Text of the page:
Thursday, January 19, 2006

On Squid, And A Small Matter Of Etiquette

Below the thunders of the upper deep, far, far beneath in the abysmal sea, the Kraken sleepth, wrote Tennyson, proving the beardy twerp a liar who should have stuck to penning moralistic tripe about Arthurian maidens in the hopes of getting a hand up Queen Victoria’s petticoats. Kraken, sea monster, leviathan, whatever you call it, I am here to tell you that the giant squid is this: rubbish.

There are two squid residing in Melbourne at present, one at the museum and another at the aquarium – which, incidentally, has sparked off some fairly vituperative competition between the two institutions (ain’t nothin’ like a nerd fight). But although the two exhibits may vary in presentation (‘Monsters of the Deep’ exploit-o-rama vs. educational diorama; frozen in ice vs. floating in alcohol) both squid retain one important feature in common, this being that they are shit.

I grew up on tales and B-grade movies about vast aquatic monstrosities a’wrassling with submarines; about sailors cowering on the decks of their comparatively tiny ships for fear of the be-tentacled hell-beast looming over them, wondering if they would ever see shore, mother, and a good solid buggering down by the docks ever again. These robust boyhood fantasies have been ruined by the reality of what I saw in the museum last week. It turns out that ‘giant’ is a misnomer that might be best replaced with ‘sort of big, I suppose’. The squid are actually about five feet long, in the body at least, and instead of being able to take down entire ships could probably do no worse than give you a nasty nip. Sure, the tentacles grow to about 15 or 20 feet (What do I look like, a frikkin’ marine biologist? If you want an exact length, go and find an encyclopaedia), but these had rotted down to stubs. You can see more horrific things in the meat cabinet at your local butchers, provided your butcher, like mine, has a healthy attitude about what is and isn’t edible.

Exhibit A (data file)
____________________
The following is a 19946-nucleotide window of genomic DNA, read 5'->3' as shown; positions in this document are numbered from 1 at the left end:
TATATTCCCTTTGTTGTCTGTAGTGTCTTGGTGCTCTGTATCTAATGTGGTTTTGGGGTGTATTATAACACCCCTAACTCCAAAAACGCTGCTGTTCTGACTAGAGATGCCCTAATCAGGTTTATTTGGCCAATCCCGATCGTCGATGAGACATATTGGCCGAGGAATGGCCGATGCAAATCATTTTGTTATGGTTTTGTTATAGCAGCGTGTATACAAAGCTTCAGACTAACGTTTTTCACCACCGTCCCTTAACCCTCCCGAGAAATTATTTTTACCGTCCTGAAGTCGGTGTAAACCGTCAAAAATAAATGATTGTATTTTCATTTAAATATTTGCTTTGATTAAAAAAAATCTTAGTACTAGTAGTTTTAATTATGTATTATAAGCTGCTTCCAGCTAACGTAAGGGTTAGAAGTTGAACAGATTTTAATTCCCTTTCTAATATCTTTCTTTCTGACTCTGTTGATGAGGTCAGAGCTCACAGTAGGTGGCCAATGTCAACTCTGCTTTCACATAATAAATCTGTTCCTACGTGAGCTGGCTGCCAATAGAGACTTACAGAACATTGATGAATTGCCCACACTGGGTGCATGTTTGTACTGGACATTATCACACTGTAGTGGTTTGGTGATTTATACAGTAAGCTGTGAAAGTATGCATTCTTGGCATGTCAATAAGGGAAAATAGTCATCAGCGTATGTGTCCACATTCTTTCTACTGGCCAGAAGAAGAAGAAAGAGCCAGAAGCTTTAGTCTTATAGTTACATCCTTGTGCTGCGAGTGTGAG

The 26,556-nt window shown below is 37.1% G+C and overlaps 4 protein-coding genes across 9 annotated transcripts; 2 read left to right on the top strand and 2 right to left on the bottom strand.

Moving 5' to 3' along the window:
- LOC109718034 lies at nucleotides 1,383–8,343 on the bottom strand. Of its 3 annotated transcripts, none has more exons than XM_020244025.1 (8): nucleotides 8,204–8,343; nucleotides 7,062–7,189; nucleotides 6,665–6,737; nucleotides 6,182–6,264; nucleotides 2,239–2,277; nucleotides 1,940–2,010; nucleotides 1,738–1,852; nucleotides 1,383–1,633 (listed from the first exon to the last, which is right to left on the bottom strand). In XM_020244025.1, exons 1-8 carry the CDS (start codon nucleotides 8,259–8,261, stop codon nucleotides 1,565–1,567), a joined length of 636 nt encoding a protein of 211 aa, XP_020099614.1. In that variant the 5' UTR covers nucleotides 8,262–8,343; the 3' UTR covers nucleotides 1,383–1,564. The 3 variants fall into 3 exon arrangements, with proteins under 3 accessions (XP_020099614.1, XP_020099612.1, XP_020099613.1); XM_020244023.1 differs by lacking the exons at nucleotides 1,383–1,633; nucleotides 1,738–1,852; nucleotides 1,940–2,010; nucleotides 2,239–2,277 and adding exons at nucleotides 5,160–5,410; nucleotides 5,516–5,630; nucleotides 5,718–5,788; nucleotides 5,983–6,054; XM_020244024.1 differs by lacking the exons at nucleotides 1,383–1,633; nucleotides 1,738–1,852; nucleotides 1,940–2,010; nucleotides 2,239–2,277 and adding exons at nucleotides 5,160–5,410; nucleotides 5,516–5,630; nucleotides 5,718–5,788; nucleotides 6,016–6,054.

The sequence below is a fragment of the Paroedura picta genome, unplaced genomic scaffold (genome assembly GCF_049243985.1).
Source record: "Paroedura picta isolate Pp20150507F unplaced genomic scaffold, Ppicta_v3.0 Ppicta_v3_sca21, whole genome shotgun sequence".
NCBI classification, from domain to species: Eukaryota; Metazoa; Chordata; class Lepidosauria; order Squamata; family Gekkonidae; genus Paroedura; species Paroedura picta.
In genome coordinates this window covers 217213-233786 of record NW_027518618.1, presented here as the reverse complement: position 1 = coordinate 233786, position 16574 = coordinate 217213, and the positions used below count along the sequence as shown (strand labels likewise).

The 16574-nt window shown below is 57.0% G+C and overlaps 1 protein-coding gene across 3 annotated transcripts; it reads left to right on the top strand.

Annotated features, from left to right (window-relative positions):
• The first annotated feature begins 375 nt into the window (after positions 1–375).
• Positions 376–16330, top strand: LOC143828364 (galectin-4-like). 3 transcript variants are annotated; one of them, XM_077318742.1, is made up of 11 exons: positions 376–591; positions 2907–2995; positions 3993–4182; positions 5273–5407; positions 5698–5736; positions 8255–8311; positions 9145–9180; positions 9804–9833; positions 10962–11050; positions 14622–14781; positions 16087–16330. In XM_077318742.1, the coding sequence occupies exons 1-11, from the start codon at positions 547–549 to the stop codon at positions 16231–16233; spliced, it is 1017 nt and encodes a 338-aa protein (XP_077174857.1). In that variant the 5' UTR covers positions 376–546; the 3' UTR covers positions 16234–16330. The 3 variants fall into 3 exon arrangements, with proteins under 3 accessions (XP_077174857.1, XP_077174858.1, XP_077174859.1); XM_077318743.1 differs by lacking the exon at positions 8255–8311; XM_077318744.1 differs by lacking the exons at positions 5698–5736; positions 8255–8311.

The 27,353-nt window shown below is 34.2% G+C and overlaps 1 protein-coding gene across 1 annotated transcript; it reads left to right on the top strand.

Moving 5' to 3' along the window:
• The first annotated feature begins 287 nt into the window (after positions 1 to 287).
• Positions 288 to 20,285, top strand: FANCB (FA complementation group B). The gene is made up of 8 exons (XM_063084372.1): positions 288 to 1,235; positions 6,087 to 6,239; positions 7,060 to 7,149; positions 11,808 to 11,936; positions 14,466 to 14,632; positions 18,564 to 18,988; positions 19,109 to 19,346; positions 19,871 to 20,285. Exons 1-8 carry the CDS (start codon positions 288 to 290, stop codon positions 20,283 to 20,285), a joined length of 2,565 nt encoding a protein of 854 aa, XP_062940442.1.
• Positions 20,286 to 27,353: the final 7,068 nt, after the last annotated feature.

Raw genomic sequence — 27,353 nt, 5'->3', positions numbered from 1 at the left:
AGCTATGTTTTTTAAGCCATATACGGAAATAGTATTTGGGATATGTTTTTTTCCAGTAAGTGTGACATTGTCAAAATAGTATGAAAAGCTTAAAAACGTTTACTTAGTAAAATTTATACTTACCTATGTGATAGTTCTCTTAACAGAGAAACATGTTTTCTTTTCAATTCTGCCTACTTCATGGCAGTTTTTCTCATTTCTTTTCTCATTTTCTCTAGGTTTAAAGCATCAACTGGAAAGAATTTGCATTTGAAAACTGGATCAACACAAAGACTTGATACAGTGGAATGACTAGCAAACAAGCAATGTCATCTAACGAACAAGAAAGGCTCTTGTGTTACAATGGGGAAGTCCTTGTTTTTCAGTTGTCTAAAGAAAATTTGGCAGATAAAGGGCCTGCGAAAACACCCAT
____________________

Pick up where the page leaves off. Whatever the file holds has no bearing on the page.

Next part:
In order to distract from how dull the actual creature is, there is a giant TV screen above the not-so-giant squid, which plays a fairly interesting record of how the carcass was prepared for display. Now, the squid’s beak had already deliquesced, and it’s remaining mouth looks, well…distinctly vaginal. Repeatedly on the video scientists shoved their hands inside the beast’s slimey maw. And here is a small but significant tip for if you should decide to visit the museum: when surrounded by dozens of small children, and upon meeting one of your girlfriend’s best friends for the first time, who works at the museum and who has let you in for free, and who is giving you a tour, it is vitally important not to let your otherwise Wildean wit fall by the wayside for a spilt second while watching this video, and announce in a loud voice to all and sundry, “Wow, it’s ages since I’ve seen a good squid fisting”.

Deep apologies to all those parents whose children got more of an education than they bargained for.


Adam said...

Thanks. That kind of squiddy bah humbug is what I need to make me feel okay about not living in melbourne and not getting to see the squid (plural).

Have you seen the octopus fighting a shark?

Tim said...

Surely the aquarium could save a fortune by exhibiting all their sealife frozen in blocks of ice.

Le Driver said...

Uncouth! :p